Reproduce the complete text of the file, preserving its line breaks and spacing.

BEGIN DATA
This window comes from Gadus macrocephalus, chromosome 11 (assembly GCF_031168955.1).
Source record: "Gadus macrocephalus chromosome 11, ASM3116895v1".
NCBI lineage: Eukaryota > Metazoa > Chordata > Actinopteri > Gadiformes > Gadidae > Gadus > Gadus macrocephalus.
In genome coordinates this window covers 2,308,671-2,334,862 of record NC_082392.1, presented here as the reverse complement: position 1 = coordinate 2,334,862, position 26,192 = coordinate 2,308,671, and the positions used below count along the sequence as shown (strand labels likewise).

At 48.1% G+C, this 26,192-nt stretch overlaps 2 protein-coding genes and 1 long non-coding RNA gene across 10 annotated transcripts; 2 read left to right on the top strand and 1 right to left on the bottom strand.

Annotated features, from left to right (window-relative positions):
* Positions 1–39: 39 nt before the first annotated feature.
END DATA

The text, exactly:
This window comes from Gadus macrocephalus, chromosome 11 (assembly GCF_031168955.1).
Source record: "Gadus macrocephalus chromosome 11, ASM3116895v1".
NCBI lineage: Eukaryota > Metazoa > Chordata > Actinopteri > Gadiformes > Gadidae > Gadus > Gadus macrocephalus.
In genome coordinates this window covers 2,308,671-2,334,862 of record NC_082392.1, presented here as the reverse complement: position 1 = coordinate 2,334,862, position 26,192 = coordinate 2,308,671, and the positions used below count along the sequence as shown (strand labels likewise).

At 48.1% G+C, this 26,192-nt stretch overlaps 2 protein-coding genes and 1 long non-coding RNA gene across 10 annotated transcripts; 2 read left to right on the top strand and 1 right to left on the bottom strand.

Annotated features, from left to right (window-relative positions):
* Positions 1–39: 39 nt before the first annotated feature.